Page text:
Up to 713,000 direct-care jobs could be lost under proposed Medicaid cuts: report

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(Photo by John Merkle)
(Photo by John Merkle)

Medicaid cuts proposed under the American Health Care Act could result in the loss of up to 713,000 direct-care jobs to provide long-term services and supports, according to a report released Thursday by LeadingAge and the Center for Consumer Engagement in Health Innovation at Community Catalyst.

The healthcare reform legislation, passed by the House of Representatives and now under debate in the Senate, would change Medicaid funding from being open-ended to being distributed from the federal government to states on a per-capita or block grant basis. The bill, if signed into law as written by the House, would cut federal Medicaid spending by $834 billion over 10 years, according to the Congressional Budget Office.

The impact would extend past senior care and services providers and their workers to older adults who need care and services, as well as their families, the authors of “Capping Medicaid” said.

“We urge Senators to reject any cuts to Medicaid because of the devastating effect it would have on the millions of older adults whose lives literally depend on it,” Katie Smith Sloan, president and CEO of LeadingAge, said in a statement.

The “Capping Medicaid” report estimates the potential effects that the cuts and caps would have on personal care aides and home health aides who provide home- and community-based services and projects that jobs would be lost in every state. The report provides state-by-state projections of the effects of 15%, 25% and 35% cuts to Medicaid-supported LTSS, with overall estimates of 305,000 to 713,000 of jobs lost nationally depending on the level of funding cut.

The states potentially losing the most workers from a reduction in the number of HCBS recipients, according to the report, would be New York, Texas, California, Pennsylvania, Minnesota, Illinois and North Carolina. (See accompanying table.)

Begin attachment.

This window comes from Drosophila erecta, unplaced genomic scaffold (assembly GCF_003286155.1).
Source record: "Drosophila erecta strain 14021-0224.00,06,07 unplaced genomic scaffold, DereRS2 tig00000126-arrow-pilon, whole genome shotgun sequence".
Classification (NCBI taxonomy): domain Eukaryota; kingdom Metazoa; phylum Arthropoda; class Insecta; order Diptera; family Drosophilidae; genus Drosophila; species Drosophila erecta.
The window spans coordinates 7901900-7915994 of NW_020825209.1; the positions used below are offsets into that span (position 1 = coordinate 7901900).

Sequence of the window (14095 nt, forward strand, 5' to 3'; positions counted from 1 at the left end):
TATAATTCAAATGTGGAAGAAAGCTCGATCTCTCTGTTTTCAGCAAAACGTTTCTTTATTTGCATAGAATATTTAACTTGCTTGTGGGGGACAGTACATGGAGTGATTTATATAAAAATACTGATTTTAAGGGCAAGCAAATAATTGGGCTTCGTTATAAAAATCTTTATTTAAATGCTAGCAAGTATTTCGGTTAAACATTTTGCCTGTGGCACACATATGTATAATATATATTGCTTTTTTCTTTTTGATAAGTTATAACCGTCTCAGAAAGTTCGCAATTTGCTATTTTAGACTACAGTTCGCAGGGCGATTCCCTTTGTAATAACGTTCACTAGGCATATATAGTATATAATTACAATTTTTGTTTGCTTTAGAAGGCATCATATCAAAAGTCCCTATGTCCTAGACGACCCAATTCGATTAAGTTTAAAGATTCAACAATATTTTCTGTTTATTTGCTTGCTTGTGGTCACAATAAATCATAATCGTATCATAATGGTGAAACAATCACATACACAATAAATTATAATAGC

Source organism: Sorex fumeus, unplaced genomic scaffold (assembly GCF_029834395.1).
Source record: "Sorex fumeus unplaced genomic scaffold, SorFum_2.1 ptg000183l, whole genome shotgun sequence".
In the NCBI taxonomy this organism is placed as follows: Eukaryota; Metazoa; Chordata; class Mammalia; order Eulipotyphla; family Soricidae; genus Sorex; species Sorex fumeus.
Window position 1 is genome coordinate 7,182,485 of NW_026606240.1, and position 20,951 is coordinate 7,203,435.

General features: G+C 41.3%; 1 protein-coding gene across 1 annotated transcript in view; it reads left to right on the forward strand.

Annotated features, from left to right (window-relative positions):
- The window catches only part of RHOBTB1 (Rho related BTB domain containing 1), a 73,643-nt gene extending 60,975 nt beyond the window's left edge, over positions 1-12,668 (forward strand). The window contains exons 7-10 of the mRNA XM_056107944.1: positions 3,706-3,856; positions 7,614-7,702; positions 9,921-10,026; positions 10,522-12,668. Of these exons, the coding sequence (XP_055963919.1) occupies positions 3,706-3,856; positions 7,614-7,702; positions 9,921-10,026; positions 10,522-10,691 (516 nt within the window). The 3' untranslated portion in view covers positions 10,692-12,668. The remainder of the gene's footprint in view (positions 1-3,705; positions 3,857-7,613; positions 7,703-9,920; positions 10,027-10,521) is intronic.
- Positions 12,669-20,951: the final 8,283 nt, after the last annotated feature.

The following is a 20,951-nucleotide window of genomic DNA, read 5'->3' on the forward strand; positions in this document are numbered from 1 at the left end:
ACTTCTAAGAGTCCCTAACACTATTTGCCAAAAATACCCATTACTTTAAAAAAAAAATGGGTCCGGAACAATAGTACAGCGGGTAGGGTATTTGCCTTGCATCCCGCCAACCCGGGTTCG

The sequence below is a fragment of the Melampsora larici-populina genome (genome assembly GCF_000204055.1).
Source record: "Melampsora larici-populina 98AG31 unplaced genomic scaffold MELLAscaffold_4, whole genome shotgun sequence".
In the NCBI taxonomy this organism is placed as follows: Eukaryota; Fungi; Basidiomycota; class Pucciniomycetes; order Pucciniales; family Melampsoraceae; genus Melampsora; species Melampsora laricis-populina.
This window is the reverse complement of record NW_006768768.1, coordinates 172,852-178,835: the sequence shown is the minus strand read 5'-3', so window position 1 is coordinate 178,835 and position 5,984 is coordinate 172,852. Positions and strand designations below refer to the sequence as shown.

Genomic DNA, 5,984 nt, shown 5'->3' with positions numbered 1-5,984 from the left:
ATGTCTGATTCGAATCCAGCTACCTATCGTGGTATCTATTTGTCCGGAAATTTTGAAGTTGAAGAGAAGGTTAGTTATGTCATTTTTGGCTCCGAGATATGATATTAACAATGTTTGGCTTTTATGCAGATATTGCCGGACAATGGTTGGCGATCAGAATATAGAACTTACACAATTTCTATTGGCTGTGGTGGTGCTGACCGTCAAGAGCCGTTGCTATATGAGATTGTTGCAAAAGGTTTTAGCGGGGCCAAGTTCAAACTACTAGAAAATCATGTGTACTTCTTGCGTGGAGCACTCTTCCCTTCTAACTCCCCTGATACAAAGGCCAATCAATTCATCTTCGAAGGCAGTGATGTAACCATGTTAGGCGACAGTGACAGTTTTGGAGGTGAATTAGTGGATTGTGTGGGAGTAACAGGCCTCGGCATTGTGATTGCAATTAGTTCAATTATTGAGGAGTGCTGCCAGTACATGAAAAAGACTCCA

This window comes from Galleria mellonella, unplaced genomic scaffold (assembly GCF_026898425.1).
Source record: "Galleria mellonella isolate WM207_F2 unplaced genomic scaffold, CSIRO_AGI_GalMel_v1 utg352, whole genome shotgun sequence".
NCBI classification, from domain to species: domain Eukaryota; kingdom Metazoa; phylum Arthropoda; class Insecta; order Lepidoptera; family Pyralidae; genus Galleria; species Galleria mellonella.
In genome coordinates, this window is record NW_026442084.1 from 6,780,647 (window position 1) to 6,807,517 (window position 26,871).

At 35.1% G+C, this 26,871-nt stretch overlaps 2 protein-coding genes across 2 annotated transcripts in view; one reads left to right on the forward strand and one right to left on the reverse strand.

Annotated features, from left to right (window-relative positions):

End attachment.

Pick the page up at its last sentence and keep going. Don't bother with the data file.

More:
“The proposed financing structure in the AHCA does not adequately take into account a variety of important factors associated with whether or not states can meet growing LTSS needs,” the report authors wrote. Such factors, they said, include the expected rate of growth of the 85+ population; the percent of the 65+ population with four or more chronic conditions; and higher-than-average levels of federal medical assistance, HCBS expenditures and expenditure growth on residents aged 65 or more years in some states.

“In addition, a shift to per-capita caps has the potential to result in significant decreases in home health aide and personal care aide jobs, as there would be fewer resources available to pay these workers, even as the need for their services continues to grow in the years ahead,” according to the report.

The report authors reached their estimates of job losses with a formula that used data from the Bureau of Labor Statistics and the Medicaid Analytic eXtract file from Truven Analytics.

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